2. Once you have a well-established online conversation space, with enough regulars to explain the local mores to newcomers, they’ll do a lot of the policing themselves.

3. You own the space. You host the conversation. You don’t own the community. Respect their needs. For instance, if you’re going away for a while, don’t shut down your comment area. Give them an open thread to play with, so they’ll still be there when you get back.

4. Message persistence rewards people who write good comments.

5. Over-specific rules are an invitation to people who get off on gaming the system.


Performance Monitoring on VMWare ESX (from: Phil Windley's Technometria)

I met with a Systems Engineer from VMWare this afternoon. Some of mystudents are working on a performance study of VMWare and so I took theopportunity to pick his brain on how to get performance data from theserver. There are two levels that you need to gather data: the virtualmachine and the host machine. Here's what I found out:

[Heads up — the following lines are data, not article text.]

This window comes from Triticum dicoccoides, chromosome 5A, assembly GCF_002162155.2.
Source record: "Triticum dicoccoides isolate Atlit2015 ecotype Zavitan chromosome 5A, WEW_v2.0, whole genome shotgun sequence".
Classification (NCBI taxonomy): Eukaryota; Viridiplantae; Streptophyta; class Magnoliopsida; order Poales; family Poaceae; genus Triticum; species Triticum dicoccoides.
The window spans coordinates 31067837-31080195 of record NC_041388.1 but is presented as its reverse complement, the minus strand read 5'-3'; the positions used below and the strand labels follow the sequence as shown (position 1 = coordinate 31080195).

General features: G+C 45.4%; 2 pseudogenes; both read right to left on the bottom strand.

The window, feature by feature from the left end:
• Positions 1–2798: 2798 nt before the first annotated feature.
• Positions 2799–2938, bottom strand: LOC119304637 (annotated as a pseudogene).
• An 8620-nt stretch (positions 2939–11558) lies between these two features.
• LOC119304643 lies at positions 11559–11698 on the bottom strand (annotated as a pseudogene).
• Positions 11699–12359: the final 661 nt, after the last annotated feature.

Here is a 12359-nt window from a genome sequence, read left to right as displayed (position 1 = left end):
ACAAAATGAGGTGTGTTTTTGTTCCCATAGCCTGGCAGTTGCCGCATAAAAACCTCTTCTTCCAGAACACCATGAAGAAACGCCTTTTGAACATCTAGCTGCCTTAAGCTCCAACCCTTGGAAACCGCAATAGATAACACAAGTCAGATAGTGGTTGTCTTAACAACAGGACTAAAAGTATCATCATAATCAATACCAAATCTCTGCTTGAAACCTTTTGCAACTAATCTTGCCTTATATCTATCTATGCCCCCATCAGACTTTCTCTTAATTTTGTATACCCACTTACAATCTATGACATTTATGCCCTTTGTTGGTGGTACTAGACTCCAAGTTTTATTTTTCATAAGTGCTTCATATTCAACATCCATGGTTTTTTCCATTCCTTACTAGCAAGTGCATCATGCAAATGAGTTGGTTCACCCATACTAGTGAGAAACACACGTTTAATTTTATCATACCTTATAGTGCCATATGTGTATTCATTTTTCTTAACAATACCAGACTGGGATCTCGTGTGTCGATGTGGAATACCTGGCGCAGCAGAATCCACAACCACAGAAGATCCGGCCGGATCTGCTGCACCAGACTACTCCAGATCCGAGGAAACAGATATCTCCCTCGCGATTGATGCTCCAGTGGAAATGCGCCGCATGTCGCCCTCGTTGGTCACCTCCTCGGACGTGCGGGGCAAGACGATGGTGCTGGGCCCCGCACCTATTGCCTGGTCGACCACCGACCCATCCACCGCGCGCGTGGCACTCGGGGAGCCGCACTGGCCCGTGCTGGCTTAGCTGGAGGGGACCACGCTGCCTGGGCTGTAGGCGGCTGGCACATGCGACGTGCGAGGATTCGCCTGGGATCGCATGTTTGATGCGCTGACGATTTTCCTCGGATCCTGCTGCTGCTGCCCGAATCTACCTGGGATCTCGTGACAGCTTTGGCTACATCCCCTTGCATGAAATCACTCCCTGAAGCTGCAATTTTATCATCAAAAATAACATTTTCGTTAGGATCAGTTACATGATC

perfmon gives good data for everything but the CPU on the virtualmachines. Because the host machine is running ESX (a modified Linuxkernel) you can't directly run perfmon. For the host machineitself, there are several options:

  • VM VirtualCenter gives usage data, but the default polling interval isfive minutes. This isn't fast enough. The polling interval can bereduced, although I still have questions whether or not we can create
  • esxtop is a special version of top that can run on thehost machine.
  • vmkusage is an HTTP accessible program that gives host andvirtual machine usage data.

Another question I've had is about resource constraints. We bought boxesthat were maxed out in CPUs and memory. We're concerned that we'll runinto network bottlenecks. I've known that we can buy a quad NIC andassign ports, but I didn't know that ESX will gang the quad NICs togetherand let do resource allocation to the virtual machines.